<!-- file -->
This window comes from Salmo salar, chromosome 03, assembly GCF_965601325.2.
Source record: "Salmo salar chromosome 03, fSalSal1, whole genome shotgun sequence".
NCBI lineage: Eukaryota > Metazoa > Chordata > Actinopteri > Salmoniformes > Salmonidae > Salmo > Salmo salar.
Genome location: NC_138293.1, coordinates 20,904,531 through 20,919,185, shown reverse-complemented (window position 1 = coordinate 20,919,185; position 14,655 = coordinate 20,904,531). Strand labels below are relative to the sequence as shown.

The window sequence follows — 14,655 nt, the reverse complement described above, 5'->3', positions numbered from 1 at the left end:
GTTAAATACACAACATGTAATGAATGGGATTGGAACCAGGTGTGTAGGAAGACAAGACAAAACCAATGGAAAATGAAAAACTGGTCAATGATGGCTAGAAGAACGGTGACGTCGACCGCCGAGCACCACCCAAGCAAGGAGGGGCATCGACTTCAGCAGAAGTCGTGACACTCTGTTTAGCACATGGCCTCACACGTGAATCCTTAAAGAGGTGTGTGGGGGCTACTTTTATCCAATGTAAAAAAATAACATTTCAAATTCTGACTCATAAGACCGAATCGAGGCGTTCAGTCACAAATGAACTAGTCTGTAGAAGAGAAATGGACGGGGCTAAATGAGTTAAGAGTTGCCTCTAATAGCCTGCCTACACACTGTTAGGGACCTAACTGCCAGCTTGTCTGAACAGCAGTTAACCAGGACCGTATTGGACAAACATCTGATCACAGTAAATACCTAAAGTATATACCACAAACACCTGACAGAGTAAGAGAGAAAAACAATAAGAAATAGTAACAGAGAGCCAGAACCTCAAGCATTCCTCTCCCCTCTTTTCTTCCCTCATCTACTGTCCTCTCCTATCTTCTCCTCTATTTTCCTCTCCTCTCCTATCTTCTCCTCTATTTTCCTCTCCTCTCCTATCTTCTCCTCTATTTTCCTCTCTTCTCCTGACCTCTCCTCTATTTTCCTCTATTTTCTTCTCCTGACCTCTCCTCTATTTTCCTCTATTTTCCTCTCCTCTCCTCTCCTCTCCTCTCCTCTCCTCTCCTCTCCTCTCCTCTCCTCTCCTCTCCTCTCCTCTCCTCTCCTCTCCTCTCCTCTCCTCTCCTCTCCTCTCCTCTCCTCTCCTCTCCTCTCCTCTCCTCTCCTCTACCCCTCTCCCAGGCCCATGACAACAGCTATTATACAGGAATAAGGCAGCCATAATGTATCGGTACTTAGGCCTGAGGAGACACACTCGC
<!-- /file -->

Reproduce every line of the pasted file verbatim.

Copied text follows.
This window comes from Salmo salar, chromosome 03, assembly GCF_965601325.2.
Source record: "Salmo salar chromosome 03, fSalSal1, whole genome shotgun sequence".
NCBI lineage: Eukaryota > Metazoa > Chordata > Actinopteri > Salmoniformes > Salmonidae > Salmo > Salmo salar.
Genome location: NC_138293.1, coordinates 20,904,531 through 20,919,185, shown reverse-complemented (window position 1 = coordinate 20,919,185; position 14,655 = coordinate 20,904,531). Strand labels below are relative to the sequence as shown.

The window sequence follows — 14,655 nt, the reverse complement described above, 5'->3', positions numbered from 1 at the left end:
GTTAAATACACAACATGTAATGAATGGGATTGGAACCAGGTGTGTAGGAAGACAAGACAAAACCAATGGAAAATGAAAAACTGGTCAATGATGGCTAGAAGAACGGTGACGTCGACCGCCGAGCACCACCCAAGCAAGGAGGGGCATCGACTTCAGCAGAAGTCGTGACACTCTGTTTAGCACATGGCCTCACACGTGAATCCTTAAAGAGGTGTGTGGGGGCTACTTTTATCCAATGTAAAAAAATAACATTTCAAATTCTGACTCATAAGACCGAATCGAGGCGTTCAGTCACAAATGAACTAGTCTGTAGAAGAGAAATGGACGGGGCTAAATGAGTTAAGAGTTGCCTCTAATAGCCTGCCTACACACTGTTAGGGACCTAACTGCCAGCTTGTCTGAACAGCAGTTAACCAGGACCGTATTGGACAAACATCTGATCACAGTAAATACCTAAAGTATATACCACAAACACCTGACAGAGTAAGAGAGAAAAACAATAAGAAATAGTAACAGAGAGCCAGAACCTCAAGCATTCCTCTCCCCTCTTTTCTTCCCTCATCTACTGTCCTCTCCTATCTTCTCCTCTATTTTCCTCTCCTCTCCTATCTTCTCCTCTATTTTCCTCTCCTCTCCTATCTTCTCCTCTATTTTCCTCTCTTCTCCTGACCTCTCCTCTATTTTCCTCTATTTTCTTCTCCTGACCTCTCCTCTATTTTCCTCTATTTTCCTCTCCTCTCCTCTCCTCTCCTCTCCTCTCCTCTCCTCTCCTCTCCTCTCCTCTCCTCTCCTCTCCTCTCCTCTCCTCTCCTCTCCTCTCCTCTCCTCTCCTCTCCTCTCCTCTCCTCTCCTCTCCTCTCCTCTCCTCTACCCCTCTCCCAGGCCCATGACAACAGCTATTATACAGGAATAAGGCAGCCATAATGTATCGGTACTTAGGCCTGAGGAGACACACTCGC